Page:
UK charity promoting BDS, Israel Apartheid accusations has govt funding cut

The charity is funded by the EU, the Irish government, as well as numerous other non-state charitable trusts and organizations.

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April 3, 2016 10:05
2 minute read.
Anti-Israel demonstrators led by the protest group Code Pink wear masks of Prime Benjamin Netanyahu

Anti-Israel demonstrators led by the protest group Code Pink wear masks of Prime Benjamin Netanyahu as they sit at the entrance to the AIPAC policy conference in Washington. (photo credit: REUTERS)

 
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War on Want, a vitriolic, ant-Zionist registered charity in the UK has had funding it received from the British government cut, ostensibly because of its heavily political activities against the State of Israel.

A spokesman for the UK’s Department for International Development (DFID), which administers the country’s foreign aid program, said on Friday that funding had been discontinued for War on Want, apart from a one project in Northern Ireland, the Daily Telegraph reported on Saturday.

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Officials within the department said that the UK “deplored incitement on both sides of the Israeli-Palestinian conflict.” according to the report.

War on Want, which according to the watchdog group NGO Monitor has received  close to £500,000 between 2012 and 2015, has a long history of political activism against Israel.

In February, the charity sponsored the “opening plenary” of Israeli Apartheid Week at the School of Oriental and African Studies, part of the University of London, at which one of the speakers, Sahar Francis of the prisoner rights group Addameer, alleged that Israel harvests organs from Palestinians.

The Facebook invite for the event referenced the current spate of Palestinian terrorism, saying that that Israeli Apartheid Week 2016 was “Inspired by the ongoing popular resistance across historic Palestine” and comes as “Palestinian youth and students across historic Palestine are intensifying their struggle against a decades-long brutal Israeli settler-colonial regime.”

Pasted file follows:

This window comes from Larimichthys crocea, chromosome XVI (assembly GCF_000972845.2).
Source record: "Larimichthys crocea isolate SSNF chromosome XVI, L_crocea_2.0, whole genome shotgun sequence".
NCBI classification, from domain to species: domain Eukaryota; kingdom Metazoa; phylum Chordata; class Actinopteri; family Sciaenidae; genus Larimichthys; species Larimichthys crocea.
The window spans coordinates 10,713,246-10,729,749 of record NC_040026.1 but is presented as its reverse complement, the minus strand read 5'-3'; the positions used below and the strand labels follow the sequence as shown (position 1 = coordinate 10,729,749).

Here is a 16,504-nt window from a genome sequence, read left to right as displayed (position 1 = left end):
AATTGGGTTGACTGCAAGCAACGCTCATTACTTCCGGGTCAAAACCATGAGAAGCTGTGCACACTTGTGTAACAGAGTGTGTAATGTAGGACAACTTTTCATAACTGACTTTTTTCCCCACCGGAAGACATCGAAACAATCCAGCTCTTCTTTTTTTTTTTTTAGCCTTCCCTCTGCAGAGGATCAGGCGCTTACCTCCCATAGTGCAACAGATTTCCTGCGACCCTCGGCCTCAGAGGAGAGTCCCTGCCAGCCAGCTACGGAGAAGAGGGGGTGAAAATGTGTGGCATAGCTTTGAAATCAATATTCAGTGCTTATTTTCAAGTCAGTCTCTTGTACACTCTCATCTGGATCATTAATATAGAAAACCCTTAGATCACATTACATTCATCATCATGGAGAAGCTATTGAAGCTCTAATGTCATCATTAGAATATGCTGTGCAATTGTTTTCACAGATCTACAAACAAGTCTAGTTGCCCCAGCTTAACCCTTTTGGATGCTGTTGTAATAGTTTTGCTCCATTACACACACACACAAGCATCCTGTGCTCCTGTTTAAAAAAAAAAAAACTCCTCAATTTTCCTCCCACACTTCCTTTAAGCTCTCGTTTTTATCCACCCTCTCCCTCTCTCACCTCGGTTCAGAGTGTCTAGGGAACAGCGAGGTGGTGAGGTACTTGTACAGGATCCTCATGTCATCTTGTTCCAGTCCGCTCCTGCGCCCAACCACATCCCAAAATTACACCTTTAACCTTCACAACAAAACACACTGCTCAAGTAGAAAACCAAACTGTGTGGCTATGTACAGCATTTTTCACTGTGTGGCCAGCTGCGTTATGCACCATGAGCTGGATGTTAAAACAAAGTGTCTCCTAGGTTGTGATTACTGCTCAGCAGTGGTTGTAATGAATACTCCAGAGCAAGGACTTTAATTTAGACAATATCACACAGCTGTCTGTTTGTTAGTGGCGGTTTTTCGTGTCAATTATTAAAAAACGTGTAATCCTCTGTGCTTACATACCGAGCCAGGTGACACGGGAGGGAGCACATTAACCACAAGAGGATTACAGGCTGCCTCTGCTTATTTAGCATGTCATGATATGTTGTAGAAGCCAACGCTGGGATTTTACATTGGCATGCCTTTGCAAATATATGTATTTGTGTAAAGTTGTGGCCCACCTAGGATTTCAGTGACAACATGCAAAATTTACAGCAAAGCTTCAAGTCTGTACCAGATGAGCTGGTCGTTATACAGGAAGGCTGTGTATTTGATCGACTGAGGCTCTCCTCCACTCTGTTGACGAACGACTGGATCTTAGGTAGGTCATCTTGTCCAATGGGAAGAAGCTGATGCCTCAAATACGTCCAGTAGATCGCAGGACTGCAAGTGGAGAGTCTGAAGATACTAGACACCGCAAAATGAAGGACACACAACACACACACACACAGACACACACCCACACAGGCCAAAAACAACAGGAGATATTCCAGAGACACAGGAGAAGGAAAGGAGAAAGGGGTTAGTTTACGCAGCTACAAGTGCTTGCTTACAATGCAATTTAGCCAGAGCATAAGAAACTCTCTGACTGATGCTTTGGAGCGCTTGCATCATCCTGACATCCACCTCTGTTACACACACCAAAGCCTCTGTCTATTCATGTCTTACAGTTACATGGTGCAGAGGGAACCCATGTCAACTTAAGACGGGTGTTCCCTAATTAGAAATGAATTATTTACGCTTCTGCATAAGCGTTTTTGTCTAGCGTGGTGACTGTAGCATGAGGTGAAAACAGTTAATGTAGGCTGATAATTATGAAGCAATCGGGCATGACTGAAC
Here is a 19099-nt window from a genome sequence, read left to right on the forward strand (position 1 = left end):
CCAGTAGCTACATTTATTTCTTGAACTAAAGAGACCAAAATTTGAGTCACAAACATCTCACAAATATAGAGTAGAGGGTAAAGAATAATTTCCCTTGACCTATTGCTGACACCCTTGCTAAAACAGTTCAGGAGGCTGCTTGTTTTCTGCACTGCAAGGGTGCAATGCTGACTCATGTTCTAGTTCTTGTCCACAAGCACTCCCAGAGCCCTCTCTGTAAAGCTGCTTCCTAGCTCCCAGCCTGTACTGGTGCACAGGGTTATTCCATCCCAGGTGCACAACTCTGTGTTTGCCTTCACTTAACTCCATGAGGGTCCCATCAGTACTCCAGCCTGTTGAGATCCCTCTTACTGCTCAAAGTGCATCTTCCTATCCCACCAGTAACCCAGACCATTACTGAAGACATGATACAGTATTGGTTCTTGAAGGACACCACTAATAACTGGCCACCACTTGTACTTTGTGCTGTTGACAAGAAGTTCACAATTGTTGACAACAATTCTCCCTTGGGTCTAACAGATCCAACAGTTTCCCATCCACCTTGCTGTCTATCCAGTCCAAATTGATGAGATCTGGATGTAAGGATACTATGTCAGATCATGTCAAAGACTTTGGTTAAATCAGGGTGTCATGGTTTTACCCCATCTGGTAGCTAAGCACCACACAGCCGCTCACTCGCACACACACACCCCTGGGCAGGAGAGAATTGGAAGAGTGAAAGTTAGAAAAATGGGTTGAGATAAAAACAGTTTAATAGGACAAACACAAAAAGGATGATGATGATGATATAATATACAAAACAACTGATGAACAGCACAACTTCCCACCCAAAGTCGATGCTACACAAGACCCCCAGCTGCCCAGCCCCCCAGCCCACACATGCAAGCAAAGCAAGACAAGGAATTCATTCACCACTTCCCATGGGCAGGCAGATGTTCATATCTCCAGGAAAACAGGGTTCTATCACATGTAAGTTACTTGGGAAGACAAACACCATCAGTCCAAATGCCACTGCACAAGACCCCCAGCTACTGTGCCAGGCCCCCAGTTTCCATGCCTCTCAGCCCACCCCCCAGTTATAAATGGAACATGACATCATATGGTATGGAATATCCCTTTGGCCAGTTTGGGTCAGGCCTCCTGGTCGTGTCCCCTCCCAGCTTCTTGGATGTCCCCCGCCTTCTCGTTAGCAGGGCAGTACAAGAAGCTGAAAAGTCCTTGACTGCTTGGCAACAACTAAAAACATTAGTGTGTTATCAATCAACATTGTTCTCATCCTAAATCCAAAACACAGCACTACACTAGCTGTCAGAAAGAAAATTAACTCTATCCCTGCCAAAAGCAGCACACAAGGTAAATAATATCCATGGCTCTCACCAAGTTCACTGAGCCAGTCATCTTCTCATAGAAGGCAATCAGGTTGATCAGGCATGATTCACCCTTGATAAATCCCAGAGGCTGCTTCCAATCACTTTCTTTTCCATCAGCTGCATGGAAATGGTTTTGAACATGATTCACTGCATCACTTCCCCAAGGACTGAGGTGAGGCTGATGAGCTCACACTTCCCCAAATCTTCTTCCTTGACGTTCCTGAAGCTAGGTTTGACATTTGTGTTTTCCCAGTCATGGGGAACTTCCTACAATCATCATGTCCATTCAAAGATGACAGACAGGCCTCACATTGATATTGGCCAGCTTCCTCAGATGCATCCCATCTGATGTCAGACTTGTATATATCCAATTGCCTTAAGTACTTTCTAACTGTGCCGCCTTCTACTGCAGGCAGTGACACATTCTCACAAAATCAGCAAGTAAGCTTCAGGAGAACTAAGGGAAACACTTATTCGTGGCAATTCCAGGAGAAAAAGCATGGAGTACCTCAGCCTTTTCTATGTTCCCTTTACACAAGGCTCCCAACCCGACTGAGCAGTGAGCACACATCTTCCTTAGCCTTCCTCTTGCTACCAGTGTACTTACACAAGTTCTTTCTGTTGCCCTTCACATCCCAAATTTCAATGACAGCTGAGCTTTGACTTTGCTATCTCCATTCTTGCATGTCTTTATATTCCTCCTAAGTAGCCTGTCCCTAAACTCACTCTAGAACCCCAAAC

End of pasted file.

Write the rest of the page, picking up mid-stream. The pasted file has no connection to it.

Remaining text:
In Israeli Apartheid Week 2015, War on Want activists protested on UK university campuses against Israel with large cardboard cutouts of M4 assault rifles and imitation panels of the separation barrier.



According to the Telegraph, another speaker at the event, Malia Bouattia of the UK’s National Union of Students said that the British government’s campaign against Islamist extremism was being advanced by “all manner of Zionist and neo-con lobbies.”

War on Want is also a strong advocate of the Boycott, Divestment, Sanctions campaign against Israel, and frequently accuses the Jewish state of war crimes, ethnic cleansing and apartheid.

The organization is funded by the EU, the Irish government, as well as numerous other non-state charitable trusts and organizations.

“This is an important, albeit belated, step by the British government,” said Prof. Gerald Steinberg, president of NGO Monitor, which has submitted documentation to DFID about War on Want’s campaigns against Israel.

“Other institutional donors, in particular the European Union, should follow suit and immediately end their funding for this anti-human rights organization.”

“Governments should not be funding hate, nor should they support NGOs that contradict and undermine their policy goals,” continued Steinberg. “Unfortunately, the British government has other NGO problems to address,” he added, noting that the UK government continues to fund politicized organizations that campaign against Israel.

On its website, War on Want denied that its funding by DFID had been cut, saying that it has not sought funding from the UK government for a number of years.


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